Differences between Visualization and Meditation

By George A. Boyd © 2014

Many seekers conflate visualization with meditation. While visualization is used in certain types of meditation, particularly Agni Yoga and Attunement Meditation, aspirants should not assume that meditation only consists of creating in the mind. We will attempt to clarify these major differences between these two modalities of inner work in this article.

First order visualization operates through the astral body. Through this channel, it can affect a variety of functions. For example:

Level Visualization Affects

Common Uses of Visualization at this Level

Movement

Role play, ideomotor movement

Physiological function

Autogenics, biofeedback, autohypnosis

Energetic (etheric matrix)

Awakening the chakras, energizing or relaxing the body

Emotional field

Dramatizing emotions, expressing the emotional states of characters in dramatic acting, generating catharsis in psychotherapy

Thought form field

Creation of thought forms, interaction with thought forms through dialog, communicating from a thought form in creative or therapeutic settings

Perceptual frame of possibility

Expansion of perception and belief for what is possible, reframing or transcending limiting mindsets through coaching

Law of Attraction

Activating the Law of Attraction to manifest and bring into your life what you visualize

Second order visualization uses imagery in combination with intention to perform attunements, which are the foundation of spiritual ministry.

When we compare visualization with meditation, we find the following differences:

In meditation, where you go beyond visualization, you encounter the “seer,” which is the attentional principle. In visualization, you use intention or suggestion to interface and interact with one of the bands of the mind.

Meditation begins where you cease trying to influence the vehicles of your body-mind, and simply “see” what is there. In meditation, you are witnessing the content of each of these levels without trying to affect it. In visualization, you are activating the vehicles of consciousness and the ethers in which they dwell through directed thought (intention) or programming (suggestion).

In meditation, you accept things the way they are and witness them as they are. In visualization, you try to make something happen.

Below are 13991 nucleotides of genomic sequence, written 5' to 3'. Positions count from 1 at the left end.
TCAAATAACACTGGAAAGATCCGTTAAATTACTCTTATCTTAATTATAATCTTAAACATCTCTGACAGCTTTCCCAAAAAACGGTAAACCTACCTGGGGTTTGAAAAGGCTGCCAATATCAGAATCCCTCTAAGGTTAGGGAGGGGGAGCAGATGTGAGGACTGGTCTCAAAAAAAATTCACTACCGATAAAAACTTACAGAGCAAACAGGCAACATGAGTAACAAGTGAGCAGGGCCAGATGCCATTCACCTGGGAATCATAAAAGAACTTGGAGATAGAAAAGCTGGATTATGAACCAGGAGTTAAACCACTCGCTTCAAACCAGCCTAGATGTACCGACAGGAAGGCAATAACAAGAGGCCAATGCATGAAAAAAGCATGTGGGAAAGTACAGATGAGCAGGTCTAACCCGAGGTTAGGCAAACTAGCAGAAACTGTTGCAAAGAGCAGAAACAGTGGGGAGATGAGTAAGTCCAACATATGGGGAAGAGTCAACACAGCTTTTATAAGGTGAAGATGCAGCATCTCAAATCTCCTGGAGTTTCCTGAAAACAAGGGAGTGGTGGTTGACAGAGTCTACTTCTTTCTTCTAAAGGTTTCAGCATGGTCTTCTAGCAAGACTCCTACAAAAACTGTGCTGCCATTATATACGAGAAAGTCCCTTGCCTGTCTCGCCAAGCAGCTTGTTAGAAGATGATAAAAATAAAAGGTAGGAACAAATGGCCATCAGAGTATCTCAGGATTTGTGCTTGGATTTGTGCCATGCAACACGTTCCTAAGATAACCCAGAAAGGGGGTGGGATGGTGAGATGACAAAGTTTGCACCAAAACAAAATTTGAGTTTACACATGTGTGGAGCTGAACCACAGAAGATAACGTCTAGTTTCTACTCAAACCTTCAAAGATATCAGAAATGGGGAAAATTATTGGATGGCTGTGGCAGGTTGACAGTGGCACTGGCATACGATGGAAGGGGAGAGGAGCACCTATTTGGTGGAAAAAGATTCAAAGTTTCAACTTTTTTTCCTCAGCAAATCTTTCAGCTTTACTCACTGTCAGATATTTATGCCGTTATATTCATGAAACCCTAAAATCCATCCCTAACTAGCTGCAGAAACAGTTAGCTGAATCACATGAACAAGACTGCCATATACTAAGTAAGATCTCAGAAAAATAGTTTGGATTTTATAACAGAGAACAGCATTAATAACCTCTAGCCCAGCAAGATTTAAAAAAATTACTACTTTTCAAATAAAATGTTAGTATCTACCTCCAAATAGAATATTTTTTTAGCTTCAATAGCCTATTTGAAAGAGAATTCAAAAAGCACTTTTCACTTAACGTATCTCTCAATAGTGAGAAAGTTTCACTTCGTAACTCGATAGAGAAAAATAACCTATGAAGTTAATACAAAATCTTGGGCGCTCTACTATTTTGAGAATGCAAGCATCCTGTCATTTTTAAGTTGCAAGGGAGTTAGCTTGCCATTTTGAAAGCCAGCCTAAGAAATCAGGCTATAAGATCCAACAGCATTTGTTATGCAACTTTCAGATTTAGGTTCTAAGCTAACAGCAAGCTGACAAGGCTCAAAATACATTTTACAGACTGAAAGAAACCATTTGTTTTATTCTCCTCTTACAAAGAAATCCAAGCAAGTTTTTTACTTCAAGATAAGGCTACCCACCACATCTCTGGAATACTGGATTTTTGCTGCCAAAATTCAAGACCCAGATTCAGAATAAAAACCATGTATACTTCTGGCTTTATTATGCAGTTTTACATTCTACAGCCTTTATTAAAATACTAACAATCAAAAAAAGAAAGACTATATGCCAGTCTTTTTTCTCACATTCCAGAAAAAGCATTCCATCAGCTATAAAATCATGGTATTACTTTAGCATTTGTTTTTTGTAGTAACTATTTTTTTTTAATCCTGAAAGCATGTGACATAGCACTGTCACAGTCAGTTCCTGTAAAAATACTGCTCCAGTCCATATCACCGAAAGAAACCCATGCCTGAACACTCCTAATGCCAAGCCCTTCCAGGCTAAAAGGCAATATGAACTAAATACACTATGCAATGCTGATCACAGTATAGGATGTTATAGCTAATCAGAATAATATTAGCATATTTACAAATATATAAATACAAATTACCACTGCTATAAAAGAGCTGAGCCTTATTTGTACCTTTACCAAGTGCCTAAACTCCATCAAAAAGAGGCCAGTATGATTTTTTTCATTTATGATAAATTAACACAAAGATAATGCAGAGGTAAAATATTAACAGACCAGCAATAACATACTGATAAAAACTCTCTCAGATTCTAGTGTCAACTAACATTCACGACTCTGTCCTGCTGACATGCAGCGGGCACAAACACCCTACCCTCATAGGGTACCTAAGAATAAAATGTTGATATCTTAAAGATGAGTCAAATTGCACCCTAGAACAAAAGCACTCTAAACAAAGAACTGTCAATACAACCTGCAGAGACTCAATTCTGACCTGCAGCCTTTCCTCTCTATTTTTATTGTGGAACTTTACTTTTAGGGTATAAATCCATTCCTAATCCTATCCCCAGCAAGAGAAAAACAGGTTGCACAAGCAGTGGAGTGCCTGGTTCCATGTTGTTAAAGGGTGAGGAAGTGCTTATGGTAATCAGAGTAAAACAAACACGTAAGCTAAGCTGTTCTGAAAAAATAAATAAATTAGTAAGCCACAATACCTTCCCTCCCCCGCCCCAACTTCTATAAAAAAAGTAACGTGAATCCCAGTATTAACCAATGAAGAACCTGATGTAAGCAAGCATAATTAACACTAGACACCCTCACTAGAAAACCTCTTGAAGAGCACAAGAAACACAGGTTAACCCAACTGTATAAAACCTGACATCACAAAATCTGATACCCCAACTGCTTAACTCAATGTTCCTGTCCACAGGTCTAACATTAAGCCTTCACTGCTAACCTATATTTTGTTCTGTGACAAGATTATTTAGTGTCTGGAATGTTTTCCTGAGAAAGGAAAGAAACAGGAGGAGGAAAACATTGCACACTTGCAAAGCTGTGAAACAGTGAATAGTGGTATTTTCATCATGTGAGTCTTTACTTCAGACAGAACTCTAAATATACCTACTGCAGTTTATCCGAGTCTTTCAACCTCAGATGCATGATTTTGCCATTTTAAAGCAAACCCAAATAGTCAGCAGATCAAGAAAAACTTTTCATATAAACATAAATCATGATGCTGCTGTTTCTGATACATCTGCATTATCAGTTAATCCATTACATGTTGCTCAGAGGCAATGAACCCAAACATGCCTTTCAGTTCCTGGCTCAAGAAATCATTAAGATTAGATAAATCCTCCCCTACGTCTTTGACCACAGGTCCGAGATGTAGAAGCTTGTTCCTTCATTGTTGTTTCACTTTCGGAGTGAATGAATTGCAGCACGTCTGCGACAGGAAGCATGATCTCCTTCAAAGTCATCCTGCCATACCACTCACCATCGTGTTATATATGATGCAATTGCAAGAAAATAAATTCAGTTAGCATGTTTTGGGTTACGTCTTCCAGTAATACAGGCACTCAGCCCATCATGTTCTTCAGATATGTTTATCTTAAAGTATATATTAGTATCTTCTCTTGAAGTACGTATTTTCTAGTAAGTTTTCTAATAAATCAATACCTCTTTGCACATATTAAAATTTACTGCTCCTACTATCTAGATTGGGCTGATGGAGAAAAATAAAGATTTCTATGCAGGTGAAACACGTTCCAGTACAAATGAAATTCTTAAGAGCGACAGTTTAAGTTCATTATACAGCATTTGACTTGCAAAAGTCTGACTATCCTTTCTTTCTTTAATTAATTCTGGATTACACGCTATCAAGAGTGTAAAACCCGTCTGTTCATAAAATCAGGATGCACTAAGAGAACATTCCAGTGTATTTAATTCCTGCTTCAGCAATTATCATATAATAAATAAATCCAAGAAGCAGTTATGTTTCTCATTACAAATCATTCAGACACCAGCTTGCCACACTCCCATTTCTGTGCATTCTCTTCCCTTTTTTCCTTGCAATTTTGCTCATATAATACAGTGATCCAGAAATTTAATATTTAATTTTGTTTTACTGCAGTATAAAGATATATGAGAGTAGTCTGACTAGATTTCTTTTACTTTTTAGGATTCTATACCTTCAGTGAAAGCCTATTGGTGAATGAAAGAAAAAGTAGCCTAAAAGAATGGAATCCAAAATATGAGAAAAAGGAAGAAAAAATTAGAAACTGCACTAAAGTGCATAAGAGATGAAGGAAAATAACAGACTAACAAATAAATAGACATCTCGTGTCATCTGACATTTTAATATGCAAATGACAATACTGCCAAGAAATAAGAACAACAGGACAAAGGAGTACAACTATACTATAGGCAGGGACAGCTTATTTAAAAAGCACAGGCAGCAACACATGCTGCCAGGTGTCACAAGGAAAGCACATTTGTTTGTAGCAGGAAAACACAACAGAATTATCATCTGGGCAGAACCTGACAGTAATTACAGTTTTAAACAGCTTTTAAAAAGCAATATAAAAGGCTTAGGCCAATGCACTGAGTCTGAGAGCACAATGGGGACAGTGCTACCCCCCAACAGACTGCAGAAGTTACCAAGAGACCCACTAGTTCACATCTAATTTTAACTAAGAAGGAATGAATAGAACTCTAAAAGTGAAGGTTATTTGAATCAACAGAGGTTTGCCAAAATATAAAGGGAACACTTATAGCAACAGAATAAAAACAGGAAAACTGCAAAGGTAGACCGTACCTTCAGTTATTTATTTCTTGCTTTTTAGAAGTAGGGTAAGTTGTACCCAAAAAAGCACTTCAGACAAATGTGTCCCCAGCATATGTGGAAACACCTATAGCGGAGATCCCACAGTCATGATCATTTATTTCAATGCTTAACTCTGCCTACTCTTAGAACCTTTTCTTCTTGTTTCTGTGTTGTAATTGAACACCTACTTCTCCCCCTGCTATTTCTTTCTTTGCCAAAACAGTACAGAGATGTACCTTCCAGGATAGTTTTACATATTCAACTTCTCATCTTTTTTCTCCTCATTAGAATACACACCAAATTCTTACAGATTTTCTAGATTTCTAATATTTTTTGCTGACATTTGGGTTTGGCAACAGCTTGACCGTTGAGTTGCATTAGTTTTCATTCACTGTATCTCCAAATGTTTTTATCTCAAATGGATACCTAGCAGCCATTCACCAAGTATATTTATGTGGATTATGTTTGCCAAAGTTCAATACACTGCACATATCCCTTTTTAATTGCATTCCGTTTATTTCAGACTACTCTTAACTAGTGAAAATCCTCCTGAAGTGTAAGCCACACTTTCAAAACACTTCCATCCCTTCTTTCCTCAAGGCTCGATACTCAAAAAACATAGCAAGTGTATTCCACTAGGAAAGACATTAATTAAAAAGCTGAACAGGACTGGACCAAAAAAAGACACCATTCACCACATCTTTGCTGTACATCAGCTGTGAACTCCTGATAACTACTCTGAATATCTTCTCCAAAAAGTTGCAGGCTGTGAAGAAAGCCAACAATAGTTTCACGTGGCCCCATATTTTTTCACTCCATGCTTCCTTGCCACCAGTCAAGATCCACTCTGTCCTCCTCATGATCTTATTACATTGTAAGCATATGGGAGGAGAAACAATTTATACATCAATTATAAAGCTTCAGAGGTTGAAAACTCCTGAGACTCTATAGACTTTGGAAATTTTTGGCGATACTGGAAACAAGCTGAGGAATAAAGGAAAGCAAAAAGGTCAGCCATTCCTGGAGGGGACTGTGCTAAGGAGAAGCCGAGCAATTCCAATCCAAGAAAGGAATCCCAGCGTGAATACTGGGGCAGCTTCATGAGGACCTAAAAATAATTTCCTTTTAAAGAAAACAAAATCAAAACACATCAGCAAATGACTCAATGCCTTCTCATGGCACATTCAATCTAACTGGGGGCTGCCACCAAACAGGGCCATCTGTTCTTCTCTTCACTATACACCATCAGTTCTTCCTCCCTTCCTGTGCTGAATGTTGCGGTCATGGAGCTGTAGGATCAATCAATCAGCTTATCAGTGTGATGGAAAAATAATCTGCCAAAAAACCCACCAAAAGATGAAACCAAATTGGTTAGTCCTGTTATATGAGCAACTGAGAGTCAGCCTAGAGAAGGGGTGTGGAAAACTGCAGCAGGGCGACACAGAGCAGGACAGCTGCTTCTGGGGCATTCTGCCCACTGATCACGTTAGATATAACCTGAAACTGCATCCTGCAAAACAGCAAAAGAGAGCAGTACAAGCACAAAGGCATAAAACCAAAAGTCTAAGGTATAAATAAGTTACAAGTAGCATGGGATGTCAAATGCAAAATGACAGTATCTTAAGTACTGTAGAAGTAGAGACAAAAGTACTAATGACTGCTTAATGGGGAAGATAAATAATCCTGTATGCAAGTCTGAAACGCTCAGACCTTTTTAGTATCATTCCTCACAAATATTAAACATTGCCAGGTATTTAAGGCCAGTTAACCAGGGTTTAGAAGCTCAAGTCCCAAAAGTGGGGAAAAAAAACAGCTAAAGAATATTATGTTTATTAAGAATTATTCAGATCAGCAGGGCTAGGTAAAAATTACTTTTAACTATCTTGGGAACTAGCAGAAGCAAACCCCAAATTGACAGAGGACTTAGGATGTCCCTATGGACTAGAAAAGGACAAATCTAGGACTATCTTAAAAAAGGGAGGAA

To understand the differences between these two approaches, it may be helpful to look at the three states of functioning:

In the state of automatic functioning, you act without being aware of the source of the action; feel without being aware of why the emotion arises; and are aware of thoughts arising without directing those thoughts.

In the state of conscious dynamic functioning, you are directing your behavior, processing or evoking selected feelings, and directing your thoughts to accomplish a goal and to interface with an element within your mind.

In the state of conscious passive functioning, you are aware of the content of your mind arising. You are mindful. You are the conscious witness.

Meditation begins in the state of conscious passive functioning. Visualization operates in the state of conscious active functioning.

People, who New Age teachers have trained, emphasize active visualization and suggestion. They may find it difficult to shift to the passive witnessing of meditation.

People, who have practiced the inner witnessing of meditation exclusively, may find it difficult to shift back into conscious active functioning again. For some meditators, this ability must be rehabilitated.

We encourage people to train themselves in both modes of conscious functioning—active and passive—so they can respond as necessary to what life requires in each moment.

In our intermediate meditation programs, the in-person Mudrashram® Master Course in Meditation and the by-mail and on-line Accelerated Meditation Program, we teach techniques for both conscious dynamic processing and conscious passive processing; for both visualization practices and meditation. We invite you to explore these programs to develop the full range of methods to work on your Self and to activate and unfold your spiritual potentials.

2 thoughts on “Differences between Visualization and Meditation

  1. Hi, I check your blog [which contains articles like the one] named “Differences between Visualization and Meditation” on a regular basis. Your story-telling style is awesome, keep up the good work!

    • Those of you who like these articles, be sure to sign up for our RSS feed. Then you can receive them in your email inbox when we post them.

      Also, if you like these articles we post on our blog, why not explore the 150+ articles and the video Q&A clips we have in our Library? You can sign up on our Library Membership page. Library membership is free.

Leave a Reply

Your email address will not be published.